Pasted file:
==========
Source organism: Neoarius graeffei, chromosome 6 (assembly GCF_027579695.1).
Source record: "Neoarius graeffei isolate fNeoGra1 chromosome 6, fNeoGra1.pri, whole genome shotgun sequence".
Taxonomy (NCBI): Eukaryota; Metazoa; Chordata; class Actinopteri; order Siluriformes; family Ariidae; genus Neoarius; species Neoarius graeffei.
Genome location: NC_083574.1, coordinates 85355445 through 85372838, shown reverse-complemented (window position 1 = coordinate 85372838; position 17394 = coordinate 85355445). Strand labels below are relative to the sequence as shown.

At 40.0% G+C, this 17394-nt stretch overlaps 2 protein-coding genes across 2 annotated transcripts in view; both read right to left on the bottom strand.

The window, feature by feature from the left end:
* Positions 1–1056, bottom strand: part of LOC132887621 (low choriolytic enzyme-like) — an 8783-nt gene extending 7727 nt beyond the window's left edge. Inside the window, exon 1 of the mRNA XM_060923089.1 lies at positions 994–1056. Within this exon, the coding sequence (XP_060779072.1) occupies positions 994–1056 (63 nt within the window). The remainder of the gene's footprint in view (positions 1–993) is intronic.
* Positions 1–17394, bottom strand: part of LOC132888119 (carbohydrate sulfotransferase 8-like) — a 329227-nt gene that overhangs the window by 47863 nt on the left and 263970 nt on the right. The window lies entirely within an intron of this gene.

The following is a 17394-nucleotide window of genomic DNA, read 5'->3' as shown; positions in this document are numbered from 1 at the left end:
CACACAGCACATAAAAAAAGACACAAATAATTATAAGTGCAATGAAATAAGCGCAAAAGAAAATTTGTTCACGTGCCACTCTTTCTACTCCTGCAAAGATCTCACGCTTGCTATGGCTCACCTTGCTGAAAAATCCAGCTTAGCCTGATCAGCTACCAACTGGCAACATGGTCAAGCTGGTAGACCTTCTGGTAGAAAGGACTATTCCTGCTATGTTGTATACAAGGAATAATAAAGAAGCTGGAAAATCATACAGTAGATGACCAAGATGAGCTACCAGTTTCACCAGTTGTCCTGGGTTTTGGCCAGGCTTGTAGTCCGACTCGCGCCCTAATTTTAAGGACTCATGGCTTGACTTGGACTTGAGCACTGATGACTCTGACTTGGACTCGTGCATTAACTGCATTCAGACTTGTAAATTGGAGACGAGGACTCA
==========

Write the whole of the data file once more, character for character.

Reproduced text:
Source organism: Neoarius graeffei, chromosome 6 (assembly GCF_027579695.1).
Source record: "Neoarius graeffei isolate fNeoGra1 chromosome 6, fNeoGra1.pri, whole genome shotgun sequence".
Taxonomy (NCBI): Eukaryota; Metazoa; Chordata; class Actinopteri; order Siluriformes; family Ariidae; genus Neoarius; species Neoarius graeffei.
Genome location: NC_083574.1, coordinates 85355445 through 85372838, shown reverse-complemented (window position 1 = coordinate 85372838; position 17394 = coordinate 85355445). Strand labels below are relative to the sequence as shown.

At 40.0% G+C, this 17394-nt stretch overlaps 2 protein-coding genes across 2 annotated transcripts in view; both read right to left on the bottom strand.

The window, feature by feature from the left end:
* Positions 1–1056, bottom strand: part of LOC132887621 (low choriolytic enzyme-like) — an 8783-nt gene extending 7727 nt beyond the window's left edge. Inside the window, exon 1 of the mRNA XM_060923089.1 lies at positions 994–1056. Within this exon, the coding sequence (XP_060779072.1) occupies positions 994–1056 (63 nt within the window). The remainder of the gene's footprint in view (positions 1–993) is intronic.
* Positions 1–17394, bottom strand: part of LOC132888119 (carbohydrate sulfotransferase 8-like) — a 329227-nt gene that overhangs the window by 47863 nt on the left and 263970 nt on the right. The window lies entirely within an intron of this gene.

The following is a 17394-nucleotide window of genomic DNA, read 5'->3' as shown; positions in this document are numbered from 1 at the left end:
CACACAGCACATAAAAAAAGACACAAATAATTATAAGTGCAATGAAATAAGCGCAAAAGAAAATTTGTTCACGTGCCACTCTTTCTACTCCTGCAAAGATCTCACGCTTGCTATGGCTCACCTTGCTGAAAAATCCAGCTTAGCCTGATCAGCTACCAACTGGCAACATGGTCAAGCTGGTAGACCTTCTGGTAGAAAGGACTATTCCTGCTATGTTGTATACAAGGAATAATAAAGAAGCTGGAAAATCATACAGTAGATGACCAAGATGAGCTACCAGTTTCACCAGTTGTCCTGGGTTTTGGCCAGGCTTGTAGTCCGACTCGCGCCCTAATTTTAAGGACTCATGGCTTGACTTGGACTTGAGCACTGATGACTCTGACTTGGACTCGTGCATTAACTGCATTCAGACTTGTAAATTGGAGACGAGGACTCA